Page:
The Northern terrace was designed by David Lambe. The Southern and infill terraces were designed by John Lee Archer. This building was constructed in three stages over fifteen years and completed the enclosure of the Parade Ground. The first stage, the lowest of the three terraces, provided a Captain’s quarters and the Officers’ Mess – the social centre of Hobart Town. The later two stages provided accommodation for junior officers. Behind the terrace were kitchens servants’ quarters and a privy. These were demolished many years ago.
After exploring this part of the barracks, we met up with the group from the museum and they started splitting us up into three groups for the second part of the tour. Lil Sis and I were exhausted by this point, and having gone through the museum in fine detail last year, decided to skip this part of the tour, so we thanked Merv and departed.
It was another fabulous weekend, and we thank everyone from Open House Hobart for organising this event and the volunteers who ran things so smoothly at all of the venues. We especially thank the home and building owners who allowed us in to see these places, take photos and ask questions. We’re looking forward to seeing more in 2022.
After our visit to Esmond Dorney’s 1958 Butterfly House, we ventured deeper into Sandy Bay to find a house that was a complete contrast, at least on the surface.
This was Aotea House, designed by Britten Pace in 2020. This house was only open for two tours so we were very fortunate to be able to see it. It’s a three level concrete building on a super steep site at the top end of Sandy Bay.
A faceted monolithic concrete form punctuated by panel joints and openings, Aotea House faced challenging site conditions and the design muse of a commanding white gum.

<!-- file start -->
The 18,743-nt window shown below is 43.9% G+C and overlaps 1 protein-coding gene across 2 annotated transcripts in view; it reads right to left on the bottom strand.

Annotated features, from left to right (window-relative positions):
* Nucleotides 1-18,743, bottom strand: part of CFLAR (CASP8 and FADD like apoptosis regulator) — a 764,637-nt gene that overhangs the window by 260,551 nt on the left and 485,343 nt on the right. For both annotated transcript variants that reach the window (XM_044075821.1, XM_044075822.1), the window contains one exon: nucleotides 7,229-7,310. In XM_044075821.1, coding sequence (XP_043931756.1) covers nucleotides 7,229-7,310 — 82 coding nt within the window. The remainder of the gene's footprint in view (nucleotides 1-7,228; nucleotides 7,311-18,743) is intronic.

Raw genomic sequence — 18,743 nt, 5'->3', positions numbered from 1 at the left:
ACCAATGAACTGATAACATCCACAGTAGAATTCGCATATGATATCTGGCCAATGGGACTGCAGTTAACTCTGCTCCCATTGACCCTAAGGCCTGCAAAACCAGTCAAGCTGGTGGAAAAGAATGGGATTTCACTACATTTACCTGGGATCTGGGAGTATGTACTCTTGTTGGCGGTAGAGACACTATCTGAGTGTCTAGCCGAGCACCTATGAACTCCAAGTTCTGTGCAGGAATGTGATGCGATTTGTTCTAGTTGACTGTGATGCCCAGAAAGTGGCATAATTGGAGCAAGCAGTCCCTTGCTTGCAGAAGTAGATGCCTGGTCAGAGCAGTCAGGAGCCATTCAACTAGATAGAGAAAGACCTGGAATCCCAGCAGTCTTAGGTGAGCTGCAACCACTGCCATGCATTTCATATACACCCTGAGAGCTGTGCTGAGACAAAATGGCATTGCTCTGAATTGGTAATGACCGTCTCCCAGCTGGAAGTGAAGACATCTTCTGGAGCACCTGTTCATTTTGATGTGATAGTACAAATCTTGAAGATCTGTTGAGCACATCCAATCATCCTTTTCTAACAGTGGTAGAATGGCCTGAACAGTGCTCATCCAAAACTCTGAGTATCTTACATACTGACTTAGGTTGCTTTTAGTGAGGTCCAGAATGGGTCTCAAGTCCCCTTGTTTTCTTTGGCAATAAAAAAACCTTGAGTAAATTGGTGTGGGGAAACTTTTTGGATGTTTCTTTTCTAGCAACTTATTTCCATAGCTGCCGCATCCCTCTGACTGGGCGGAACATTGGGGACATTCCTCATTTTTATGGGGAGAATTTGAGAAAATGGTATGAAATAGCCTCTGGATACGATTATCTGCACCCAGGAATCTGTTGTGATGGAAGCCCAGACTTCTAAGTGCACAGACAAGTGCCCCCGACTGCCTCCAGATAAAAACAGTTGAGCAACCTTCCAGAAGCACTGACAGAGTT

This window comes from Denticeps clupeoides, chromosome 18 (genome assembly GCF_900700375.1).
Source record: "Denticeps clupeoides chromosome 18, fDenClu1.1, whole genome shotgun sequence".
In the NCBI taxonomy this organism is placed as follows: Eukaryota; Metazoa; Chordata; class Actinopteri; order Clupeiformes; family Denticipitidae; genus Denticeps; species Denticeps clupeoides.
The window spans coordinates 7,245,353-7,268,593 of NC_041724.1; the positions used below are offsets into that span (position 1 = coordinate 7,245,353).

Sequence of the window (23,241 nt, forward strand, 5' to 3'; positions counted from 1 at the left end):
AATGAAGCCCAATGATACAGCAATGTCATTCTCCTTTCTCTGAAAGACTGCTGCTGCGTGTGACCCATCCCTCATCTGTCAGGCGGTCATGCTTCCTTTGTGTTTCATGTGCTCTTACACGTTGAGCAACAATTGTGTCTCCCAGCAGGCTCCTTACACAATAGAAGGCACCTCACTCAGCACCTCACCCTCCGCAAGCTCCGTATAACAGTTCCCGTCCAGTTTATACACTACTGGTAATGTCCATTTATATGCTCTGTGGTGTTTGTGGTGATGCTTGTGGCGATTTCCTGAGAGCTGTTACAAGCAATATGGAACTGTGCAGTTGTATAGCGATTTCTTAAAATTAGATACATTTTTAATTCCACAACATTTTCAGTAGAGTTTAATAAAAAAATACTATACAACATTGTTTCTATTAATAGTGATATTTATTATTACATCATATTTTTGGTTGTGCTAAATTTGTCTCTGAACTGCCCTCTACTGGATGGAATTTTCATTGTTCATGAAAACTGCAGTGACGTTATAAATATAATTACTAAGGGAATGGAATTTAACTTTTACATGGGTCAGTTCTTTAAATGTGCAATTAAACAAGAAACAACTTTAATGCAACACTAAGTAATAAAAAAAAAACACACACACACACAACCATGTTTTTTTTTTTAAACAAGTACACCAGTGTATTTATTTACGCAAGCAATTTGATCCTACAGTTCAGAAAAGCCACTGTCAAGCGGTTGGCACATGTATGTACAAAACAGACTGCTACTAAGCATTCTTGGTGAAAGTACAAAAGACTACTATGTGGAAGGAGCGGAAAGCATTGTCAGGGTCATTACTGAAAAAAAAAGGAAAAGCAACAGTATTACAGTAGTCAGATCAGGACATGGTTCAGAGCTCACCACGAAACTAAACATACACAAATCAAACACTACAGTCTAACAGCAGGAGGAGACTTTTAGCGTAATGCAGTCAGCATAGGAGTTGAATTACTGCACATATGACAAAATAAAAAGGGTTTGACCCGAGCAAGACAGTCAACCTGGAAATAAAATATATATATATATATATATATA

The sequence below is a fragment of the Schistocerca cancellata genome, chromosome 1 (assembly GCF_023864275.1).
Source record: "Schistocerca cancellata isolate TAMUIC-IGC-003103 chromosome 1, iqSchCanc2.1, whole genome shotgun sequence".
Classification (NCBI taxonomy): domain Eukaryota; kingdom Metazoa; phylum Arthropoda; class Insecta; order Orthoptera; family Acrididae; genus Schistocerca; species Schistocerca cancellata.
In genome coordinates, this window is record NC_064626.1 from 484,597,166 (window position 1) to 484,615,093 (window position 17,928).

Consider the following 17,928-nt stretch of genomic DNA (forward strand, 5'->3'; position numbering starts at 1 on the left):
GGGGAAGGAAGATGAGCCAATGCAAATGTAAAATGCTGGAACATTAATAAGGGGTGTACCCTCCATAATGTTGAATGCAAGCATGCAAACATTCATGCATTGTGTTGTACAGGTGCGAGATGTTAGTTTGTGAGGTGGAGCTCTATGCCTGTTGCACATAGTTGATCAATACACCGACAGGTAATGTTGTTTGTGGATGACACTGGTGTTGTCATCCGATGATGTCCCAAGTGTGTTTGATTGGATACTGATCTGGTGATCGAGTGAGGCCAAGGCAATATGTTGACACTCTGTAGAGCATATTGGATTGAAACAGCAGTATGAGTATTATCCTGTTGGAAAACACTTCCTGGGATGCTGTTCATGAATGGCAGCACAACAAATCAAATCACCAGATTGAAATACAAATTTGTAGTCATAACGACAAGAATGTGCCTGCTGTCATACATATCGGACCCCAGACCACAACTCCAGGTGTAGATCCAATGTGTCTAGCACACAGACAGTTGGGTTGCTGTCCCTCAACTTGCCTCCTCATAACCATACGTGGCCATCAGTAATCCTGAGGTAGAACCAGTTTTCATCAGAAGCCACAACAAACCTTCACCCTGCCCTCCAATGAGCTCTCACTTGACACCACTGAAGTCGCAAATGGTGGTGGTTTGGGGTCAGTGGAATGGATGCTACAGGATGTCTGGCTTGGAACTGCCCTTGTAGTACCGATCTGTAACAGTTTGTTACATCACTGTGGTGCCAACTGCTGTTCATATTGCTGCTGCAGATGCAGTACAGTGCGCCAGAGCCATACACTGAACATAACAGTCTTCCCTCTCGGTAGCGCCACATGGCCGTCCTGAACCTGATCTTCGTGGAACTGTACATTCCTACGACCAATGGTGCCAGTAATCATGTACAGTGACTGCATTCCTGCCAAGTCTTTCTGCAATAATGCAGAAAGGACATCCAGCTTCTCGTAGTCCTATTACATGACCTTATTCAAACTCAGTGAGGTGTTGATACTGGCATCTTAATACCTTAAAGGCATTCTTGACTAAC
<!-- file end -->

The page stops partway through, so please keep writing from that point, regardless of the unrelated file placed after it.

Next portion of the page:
Rather than provide a continuous panorama allied to a homogeneous kitchen/living/dining, the vertical program presented an opportunity to create smaller distinct spaces within a larger volume. These intimate spaces were designed as an escape for family members with foreground relief from the panoramic views of the living room.
The plan is an irregular pentagon stacked over three modest floor plates, with each narrowing and framing views of foliage and close bushland or opening to sweeping views of the Derwent and Southern Midlands. And there are only two right angles in the entire house!
The white gum creates a contiguous thread, cohabiting occupants with rosellas feeding in its leafy canopy, then descending past the striking white trunk of the understory to the forest floor below.
Open House Hobart Website
It’s a fascinating residence.
Although it’s more than 60 years older than the Dorney House, I think the concept of making the garden part of the house that Esmond described is a feature here too, with the huge white gum being incorporated into the views from every level of the house.
The owners told us that they didn’t want to live in a concrete box and went to great trouble to make sure the house didn’t become one. There are only two right angles in the house so, as you might imagine, finding furniture to fit has been challenging.